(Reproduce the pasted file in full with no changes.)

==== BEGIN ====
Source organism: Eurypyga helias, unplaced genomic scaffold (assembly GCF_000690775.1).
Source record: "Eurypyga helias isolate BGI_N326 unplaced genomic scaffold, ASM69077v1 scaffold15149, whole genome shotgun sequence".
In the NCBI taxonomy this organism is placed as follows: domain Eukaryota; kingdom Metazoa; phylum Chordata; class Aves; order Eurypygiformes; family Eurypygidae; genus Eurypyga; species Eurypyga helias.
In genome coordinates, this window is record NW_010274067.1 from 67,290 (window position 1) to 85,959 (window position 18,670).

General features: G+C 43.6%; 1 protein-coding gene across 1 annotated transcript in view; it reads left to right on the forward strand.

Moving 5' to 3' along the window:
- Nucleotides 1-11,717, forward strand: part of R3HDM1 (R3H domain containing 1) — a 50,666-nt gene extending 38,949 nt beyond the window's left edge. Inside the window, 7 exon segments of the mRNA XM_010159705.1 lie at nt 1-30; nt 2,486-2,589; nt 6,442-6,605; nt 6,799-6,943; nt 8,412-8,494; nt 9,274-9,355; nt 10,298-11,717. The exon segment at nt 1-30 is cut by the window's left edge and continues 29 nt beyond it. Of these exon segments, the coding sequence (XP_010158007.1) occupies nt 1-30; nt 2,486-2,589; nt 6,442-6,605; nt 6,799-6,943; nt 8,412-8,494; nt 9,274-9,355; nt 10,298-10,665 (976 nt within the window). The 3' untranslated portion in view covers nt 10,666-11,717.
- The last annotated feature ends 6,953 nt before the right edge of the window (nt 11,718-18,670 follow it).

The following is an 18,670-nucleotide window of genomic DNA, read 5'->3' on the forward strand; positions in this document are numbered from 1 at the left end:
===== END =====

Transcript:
Source organism: Eurypyga helias, unplaced genomic scaffold (assembly GCF_000690775.1).
Source record: "Eurypyga helias isolate BGI_N326 unplaced genomic scaffold, ASM69077v1 scaffold15149, whole genome shotgun sequence".
In the NCBI taxonomy this organism is placed as follows: domain Eukaryota; kingdom Metazoa; phylum Chordata; class Aves; order Eurypygiformes; family Eurypygidae; genus Eurypyga; species Eurypyga helias.
In genome coordinates, this window is record NW_010274067.1 from 67,290 (window position 1) to 85,959 (window position 18,670).

General features: G+C 43.6%; 1 protein-coding gene across 1 annotated transcript in view; it reads left to right on the forward strand.

Moving 5' to 3' along the window:
- Nucleotides 1-11,717, forward strand: part of R3HDM1 (R3H domain containing 1) — a 50,666-nt gene extending 38,949 nt beyond the window's left edge. Inside the window, 7 exon segments of the mRNA XM_010159705.1 lie at nt 1-30; nt 2,486-2,589; nt 6,442-6,605; nt 6,799-6,943; nt 8,412-8,494; nt 9,274-9,355; nt 10,298-11,717. The exon segment at nt 1-30 is cut by the window's left edge and continues 29 nt beyond it. Of these exon segments, the coding sequence (XP_010158007.1) occupies nt 1-30; nt 2,486-2,589; nt 6,442-6,605; nt 6,799-6,943; nt 8,412-8,494; nt 9,274-9,355; nt 10,298-10,665 (976 nt within the window). The 3' untranslated portion in view covers nt 10,666-11,717.
- The last annotated feature ends 6,953 nt before the right edge of the window (nt 11,718-18,670 follow it).

The following is an 18,670-nucleotide window of genomic DNA, read 5'->3' on the forward strand; positions in this document are numbered from 1 at the left end: